- Breakthrough Hit: Morrowind was the first mainstream hit for Bethesda Softworks.
- Cult Classic: Although a hit when it was first released, Morrowind was eventually eclipsed by its sequels in popular eyes (arriving at Stage 6a of the Fandom Life Cycle). Nonetheless, it is still actively played and modded by a fiercely dedicated and very militant fandom core to this day.
- God Does Not Own This World:
- Julian LeFay, who had played a big part in creating The Elder Scroll series and had spearheaded the development of both The Elder Scrolls: Arena and The Elder Scrolls II: Daggerfall, as well as the spin-off Battlespire, was not picked as a part of the initial development team for the game, something that evidently disappointed him greatly and, combined with concerns over the company's changing culture, prompted him to resign from Bethesda, citing Creative Differences. At the personal request of Christopher Weaver, the founder of Bethesda and his personal friend, LeFay eventually did some consulting work on the game, but it was only tangential and he has not been involved with any Elder Scroll title since.
- Downplayed with Ted Peterson, who was the main writer and designer on Arena and Daggerfall. While he still contributed quite a bit of writing to the game, he was not chosen as a staff writer, but was rather hired on as a subcontractor as he had left Bethesda after the release of Daggerfall.
- Genre Popularizer: When it was released, Morrowind was one of the first major Western RPGs to receive a Multi-Platform release, bringing it to console as well as PC. This helped to bring the genre to a much wider audience after decades of being a mostly PC exclusive.
- Image Source: The netch give us Living Gasbag.
- Killer App: This game was one for the Xbox for those fans who didn't buy one for Halo, being one of the first then-modern Western RPGs available on a console.
- Multi-Platform: For both Xbox and PC, making it the first game in the series to be multi-platform. This allowed the game to get into the hands of a wider audience, helping make it a Breakthrough Hit for Bethesda and introduce a massive Newbie Boom.
- Newbie Boom: The six-year gap between Daggerfall and Morrowind meant that Morrowind was the first game in The Elder Scrolls series for many fans. Morrowind was both a critical and commercial success, as well as one of the first major Western RPGs to be released on consoles, establishing the fanbase that would go on to make Oblivion and Skyrim even bigger hits.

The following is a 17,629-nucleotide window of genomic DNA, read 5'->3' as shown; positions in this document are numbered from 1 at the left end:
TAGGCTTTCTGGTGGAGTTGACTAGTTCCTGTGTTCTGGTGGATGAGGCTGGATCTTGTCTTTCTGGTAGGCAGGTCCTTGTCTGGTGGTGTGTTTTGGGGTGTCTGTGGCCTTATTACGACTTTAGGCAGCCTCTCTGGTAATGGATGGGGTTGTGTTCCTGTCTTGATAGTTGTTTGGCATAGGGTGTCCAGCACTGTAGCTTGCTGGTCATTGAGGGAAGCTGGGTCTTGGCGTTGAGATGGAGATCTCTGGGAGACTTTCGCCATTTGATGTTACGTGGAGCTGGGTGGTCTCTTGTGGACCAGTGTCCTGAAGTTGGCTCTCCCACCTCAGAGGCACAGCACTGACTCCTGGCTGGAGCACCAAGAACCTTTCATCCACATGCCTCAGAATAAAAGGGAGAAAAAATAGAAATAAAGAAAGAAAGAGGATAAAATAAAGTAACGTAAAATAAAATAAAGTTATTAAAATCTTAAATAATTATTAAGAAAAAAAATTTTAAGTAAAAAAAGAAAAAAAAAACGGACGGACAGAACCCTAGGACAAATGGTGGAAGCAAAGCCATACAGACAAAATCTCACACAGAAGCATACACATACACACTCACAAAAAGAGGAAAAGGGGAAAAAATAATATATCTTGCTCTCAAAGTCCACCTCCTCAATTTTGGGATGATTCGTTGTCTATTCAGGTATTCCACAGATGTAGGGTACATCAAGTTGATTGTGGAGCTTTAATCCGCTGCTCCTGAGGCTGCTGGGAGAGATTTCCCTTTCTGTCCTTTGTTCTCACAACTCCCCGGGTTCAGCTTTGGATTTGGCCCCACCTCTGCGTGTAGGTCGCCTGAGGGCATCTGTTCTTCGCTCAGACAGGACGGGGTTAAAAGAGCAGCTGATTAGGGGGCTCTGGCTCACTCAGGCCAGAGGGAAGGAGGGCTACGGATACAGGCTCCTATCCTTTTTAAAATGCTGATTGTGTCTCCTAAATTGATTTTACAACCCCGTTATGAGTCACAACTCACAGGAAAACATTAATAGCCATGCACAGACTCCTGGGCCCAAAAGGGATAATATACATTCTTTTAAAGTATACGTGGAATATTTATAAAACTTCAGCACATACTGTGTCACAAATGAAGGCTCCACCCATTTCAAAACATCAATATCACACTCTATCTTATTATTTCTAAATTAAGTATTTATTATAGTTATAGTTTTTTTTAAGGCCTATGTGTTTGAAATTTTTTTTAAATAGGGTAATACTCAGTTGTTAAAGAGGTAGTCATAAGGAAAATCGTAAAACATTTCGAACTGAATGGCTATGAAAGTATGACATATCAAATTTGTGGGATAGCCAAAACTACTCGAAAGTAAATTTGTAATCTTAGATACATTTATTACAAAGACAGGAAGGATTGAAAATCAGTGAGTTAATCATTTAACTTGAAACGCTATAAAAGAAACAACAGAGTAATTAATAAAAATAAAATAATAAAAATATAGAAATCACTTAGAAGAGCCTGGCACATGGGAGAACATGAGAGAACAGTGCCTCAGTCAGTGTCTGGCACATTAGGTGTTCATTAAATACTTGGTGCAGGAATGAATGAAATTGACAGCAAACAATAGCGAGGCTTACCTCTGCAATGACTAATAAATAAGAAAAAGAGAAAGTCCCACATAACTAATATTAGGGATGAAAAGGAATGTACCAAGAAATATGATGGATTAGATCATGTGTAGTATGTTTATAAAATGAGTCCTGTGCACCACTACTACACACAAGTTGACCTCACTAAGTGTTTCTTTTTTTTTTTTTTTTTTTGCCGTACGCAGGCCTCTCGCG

- Schedule Slip: A letter packaged with The Elder Scrolls Legends: Battlespire promises Morrowind will be released around late 1998.
- Sequel Gap: The six-year gap between Daggerfall and Morrowind has been the longest between games in the main series to date. (Though by now the gap between Skyrim and The Elder Scrolls VI is going to be even wider.)
- Urban Legend of Zelda: There were supposedly a number of ways to join Dagoth Ur and/or the Sixth House, most of which were debunked rather quickly. As you can see in the below entry, this one was almost a real part of the game...
- What Could Have Been:
- The blight was to originally be an expanding threat, and Dagoth Ur was originally to be joinable. Technical limitations axed the former, and time limitations axed the latter.
- In very early planning, the game was called Tribunal and would have taken place in the Summerset Isles, homeland of the Altmer. Some preliminary artwork including cover art were produced in 1996 after Daggerfall's completion.
- Original plans for the game had it taking place within the entire province of Morrowind, rather than just the island of Vvardenfell. The decision to also release the game for Xbox purportedly was the main reason for this, as the console probably couldn't have rendered that large a world. Notably, the ambitious mod project Tamriel Rebuilt is an attempt at actually realising this idea.
- There were plans for the game to feature every major Great House in Morrowind involved in a Mêlée à Trois against each other, with the Player Character eventually being asked to put an end to the conflict by allying with one of the houses and bring it to victory over the others. This idea would be scrapped in the early development phase.
- There were originally plans for not one, but two quests to kill Neloth (one from House Telvanni and the other being a Grandmaster Writ from the Morag Tong). Given that both appear to have gotten rather far along, it seems that he was given a reprieve, as opposed to having said quests cut for time.
- Word of God: Or Word of Dante/Word of Saint Paul, depending on how "canon" you consider the works to be. Some of the game developers have posted "obscure texts" on the official forums regarding a number of in-game topics and characters. They are generally regarded by the fandom as canon. Michael Kirkbride, in particular, wrote a number of them which fill in gaps around The Tribunal, Vivec, and the Dwemer. (Kirkbride is also the author of many of the in-game books, including most-famously the 36 Lessons of Vivec series.)
Trivia / The Elder Scrolls III: Morrowind